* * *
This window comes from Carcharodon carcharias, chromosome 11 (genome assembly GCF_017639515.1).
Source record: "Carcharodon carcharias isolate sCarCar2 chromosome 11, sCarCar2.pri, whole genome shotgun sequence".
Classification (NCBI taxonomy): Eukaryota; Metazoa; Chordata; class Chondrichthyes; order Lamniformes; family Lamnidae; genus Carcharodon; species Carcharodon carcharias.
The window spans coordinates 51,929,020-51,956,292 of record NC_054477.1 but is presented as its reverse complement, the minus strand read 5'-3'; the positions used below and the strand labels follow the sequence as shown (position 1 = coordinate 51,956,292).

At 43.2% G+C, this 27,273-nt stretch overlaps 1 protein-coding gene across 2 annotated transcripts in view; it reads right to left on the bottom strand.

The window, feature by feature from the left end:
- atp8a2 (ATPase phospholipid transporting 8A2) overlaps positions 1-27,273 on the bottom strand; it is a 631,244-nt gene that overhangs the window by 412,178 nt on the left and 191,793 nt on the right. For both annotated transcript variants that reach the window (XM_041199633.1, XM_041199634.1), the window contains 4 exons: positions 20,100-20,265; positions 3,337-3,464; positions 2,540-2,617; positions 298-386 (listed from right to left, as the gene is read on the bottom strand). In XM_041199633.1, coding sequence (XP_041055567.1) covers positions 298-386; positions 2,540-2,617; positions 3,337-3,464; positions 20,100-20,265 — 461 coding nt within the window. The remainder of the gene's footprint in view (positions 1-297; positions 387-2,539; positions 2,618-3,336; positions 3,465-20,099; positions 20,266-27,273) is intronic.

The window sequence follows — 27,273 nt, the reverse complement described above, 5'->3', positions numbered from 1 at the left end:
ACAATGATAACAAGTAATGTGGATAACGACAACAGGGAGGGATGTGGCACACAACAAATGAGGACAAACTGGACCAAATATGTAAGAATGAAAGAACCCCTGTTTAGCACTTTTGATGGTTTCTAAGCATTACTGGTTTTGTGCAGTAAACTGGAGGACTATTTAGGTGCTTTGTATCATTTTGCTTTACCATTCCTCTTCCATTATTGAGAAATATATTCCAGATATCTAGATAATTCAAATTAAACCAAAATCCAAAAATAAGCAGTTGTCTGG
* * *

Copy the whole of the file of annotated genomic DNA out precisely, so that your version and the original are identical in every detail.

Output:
This window comes from Carcharodon carcharias, chromosome 11 (genome assembly GCF_017639515.1).
Source record: "Carcharodon carcharias isolate sCarCar2 chromosome 11, sCarCar2.pri, whole genome shotgun sequence".
Classification (NCBI taxonomy): Eukaryota; Metazoa; Chordata; class Chondrichthyes; order Lamniformes; family Lamnidae; genus Carcharodon; species Carcharodon carcharias.
The window spans coordinates 51,929,020-51,956,292 of record NC_054477.1 but is presented as its reverse complement, the minus strand read 5'-3'; the positions used below and the strand labels follow the sequence as shown (position 1 = coordinate 51,956,292).

At 43.2% G+C, this 27,273-nt stretch overlaps 1 protein-coding gene across 2 annotated transcripts in view; it reads right to left on the bottom strand.

The window, feature by feature from the left end:
- atp8a2 (ATPase phospholipid transporting 8A2) overlaps positions 1-27,273 on the bottom strand; it is a 631,244-nt gene that overhangs the window by 412,178 nt on the left and 191,793 nt on the right. For both annotated transcript variants that reach the window (XM_041199633.1, XM_041199634.1), the window contains 4 exons: positions 20,100-20,265; positions 3,337-3,464; positions 2,540-2,617; positions 298-386 (listed from right to left, as the gene is read on the bottom strand). In XM_041199633.1, coding sequence (XP_041055567.1) covers positions 298-386; positions 2,540-2,617; positions 3,337-3,464; positions 20,100-20,265 — 461 coding nt within the window. The remainder of the gene's footprint in view (positions 1-297; positions 387-2,539; positions 2,618-3,336; positions 3,465-20,099; positions 20,266-27,273) is intronic.

The window sequence follows — 27,273 nt, the reverse complement described above, 5'->3', positions numbered from 1 at the left end:
ACAATGATAACAAGTAATGTGGATAACGACAACAGGGAGGGATGTGGCACACAACAAATGAGGACAAACTGGACCAAATATGTAAGAATGAAAGAACCCCTGTTTAGCACTTTTGATGGTTTCTAAGCATTACTGGTTTTGTGCAGTAAACTGGAGGACTATTTAGGTGCTTTGTATCATTTTGCTTTACCATTCCTCTTCCATTATTGAGAAATATATTCCAGATATCTAGATAATTCAAATTAAACCAAAATCCAAAAATAAGCAGTTGTCTGG